“This expedition builds on the great research partnership we have established over the past two years with Havana’s Cabinet of Archaeology and the College of San Geronimo,” said Aaron Taylor, an alumnus of Saint Mary’s and the program’s instructor. “Sharing this opportunity with people who want to take part but aren’t current students is a big part of this. This field school offers the opportunity for community members to share their passion for archaeology and participate in field research.”

The expedition will be examining the ruins of a previously unknown building behind the plantation’s mansion house and also exploring the walled barracks compound to learn more about the daily lives of the people who were enslaved at Angerona. During the 19th century, Angerona was one of the largest slave plantations in the Americas—yet little is known about the day-to-day lives of the people who lived there.

This project is a non-credit course to introduce participants to archaeological field methods, Cuban history, and life beyond the resort. The course is offered by the Studio for Teaching and Learning at Saint Mary’s as part of the university’s Open Archaeology Initiative. Open Archaeology engages members of the public in archaeology through short courses and community-engaged research.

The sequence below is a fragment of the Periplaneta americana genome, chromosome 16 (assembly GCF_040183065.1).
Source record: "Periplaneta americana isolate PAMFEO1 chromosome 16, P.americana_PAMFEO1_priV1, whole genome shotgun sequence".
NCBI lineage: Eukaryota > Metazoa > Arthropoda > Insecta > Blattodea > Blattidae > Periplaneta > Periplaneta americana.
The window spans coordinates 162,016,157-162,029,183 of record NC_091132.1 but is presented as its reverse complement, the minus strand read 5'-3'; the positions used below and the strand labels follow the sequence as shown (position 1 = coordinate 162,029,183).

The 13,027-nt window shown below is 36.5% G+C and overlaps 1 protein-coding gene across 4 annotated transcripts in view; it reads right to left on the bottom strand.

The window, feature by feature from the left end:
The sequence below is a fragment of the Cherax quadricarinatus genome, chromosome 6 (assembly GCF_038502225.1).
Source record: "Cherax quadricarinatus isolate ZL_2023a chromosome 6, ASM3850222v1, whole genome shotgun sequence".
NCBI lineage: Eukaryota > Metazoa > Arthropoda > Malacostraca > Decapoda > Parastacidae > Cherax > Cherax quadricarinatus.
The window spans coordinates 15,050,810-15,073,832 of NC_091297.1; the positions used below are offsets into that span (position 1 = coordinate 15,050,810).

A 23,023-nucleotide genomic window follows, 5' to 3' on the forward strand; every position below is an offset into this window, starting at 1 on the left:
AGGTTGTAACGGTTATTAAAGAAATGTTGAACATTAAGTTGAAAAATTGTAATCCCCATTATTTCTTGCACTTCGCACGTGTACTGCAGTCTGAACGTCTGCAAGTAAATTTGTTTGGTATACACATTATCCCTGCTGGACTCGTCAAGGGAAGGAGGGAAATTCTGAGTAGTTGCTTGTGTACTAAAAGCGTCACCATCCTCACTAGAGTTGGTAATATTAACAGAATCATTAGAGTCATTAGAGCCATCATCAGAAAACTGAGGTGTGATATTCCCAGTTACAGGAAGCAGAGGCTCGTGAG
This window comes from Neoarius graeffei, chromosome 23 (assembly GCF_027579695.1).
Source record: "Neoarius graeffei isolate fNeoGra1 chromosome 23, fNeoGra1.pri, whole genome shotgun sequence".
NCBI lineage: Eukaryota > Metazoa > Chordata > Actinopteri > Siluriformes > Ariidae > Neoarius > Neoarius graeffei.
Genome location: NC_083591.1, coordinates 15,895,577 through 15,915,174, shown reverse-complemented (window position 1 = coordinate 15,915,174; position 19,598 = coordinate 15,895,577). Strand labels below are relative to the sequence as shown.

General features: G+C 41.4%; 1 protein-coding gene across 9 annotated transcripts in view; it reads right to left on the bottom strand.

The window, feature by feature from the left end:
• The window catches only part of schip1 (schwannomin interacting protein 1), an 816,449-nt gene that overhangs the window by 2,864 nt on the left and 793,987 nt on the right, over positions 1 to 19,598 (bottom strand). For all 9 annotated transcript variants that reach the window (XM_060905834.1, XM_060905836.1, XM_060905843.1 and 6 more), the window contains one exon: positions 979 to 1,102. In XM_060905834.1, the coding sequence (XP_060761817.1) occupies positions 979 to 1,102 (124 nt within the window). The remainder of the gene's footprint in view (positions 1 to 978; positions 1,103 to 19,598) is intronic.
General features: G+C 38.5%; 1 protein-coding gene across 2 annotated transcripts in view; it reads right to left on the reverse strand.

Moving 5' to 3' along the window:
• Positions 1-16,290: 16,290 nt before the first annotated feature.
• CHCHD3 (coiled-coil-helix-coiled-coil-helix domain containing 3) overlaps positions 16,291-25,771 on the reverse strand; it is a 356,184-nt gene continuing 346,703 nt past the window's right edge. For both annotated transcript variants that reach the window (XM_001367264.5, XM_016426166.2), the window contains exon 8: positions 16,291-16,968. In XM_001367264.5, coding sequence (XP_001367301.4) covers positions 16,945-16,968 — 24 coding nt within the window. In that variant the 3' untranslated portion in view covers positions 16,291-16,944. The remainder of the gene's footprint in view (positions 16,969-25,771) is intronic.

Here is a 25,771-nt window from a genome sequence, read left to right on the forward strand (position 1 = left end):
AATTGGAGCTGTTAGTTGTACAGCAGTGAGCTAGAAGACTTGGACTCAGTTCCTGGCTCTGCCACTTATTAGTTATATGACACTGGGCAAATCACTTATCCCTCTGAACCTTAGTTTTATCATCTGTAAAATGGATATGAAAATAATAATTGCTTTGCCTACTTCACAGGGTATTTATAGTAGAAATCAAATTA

The field school runs from Feb.17 to March 3, 2019. For more information or to express interest in participating visit digatsmu.ca.         

"Fake it until you make it" not a good plan for job interviews

Adapted with permission from the University of Calgary.

Dr. Nicolas Roulin

Dr. Nicolas Roulin

Researchers study impression management in job interviews, suggest honesty is best policy when talking about yourself

Honesty is the best policy in a job interview, but not everyone is comfortable being truthful about their skills, psychology researchers have found in an extensive study published in Personnel Psychology

Dr. Nicolas Roulin, associate professor of industrial/organizational psychology at Saint Mary’s University in Halifax, and Dr. Joshua Bourdage, associate professor in the Department of Psychology, Faculty of Arts at University of Calgary, studied the behaviour of 1,470 North American job applicants during interviews — a field called ‘impression management.’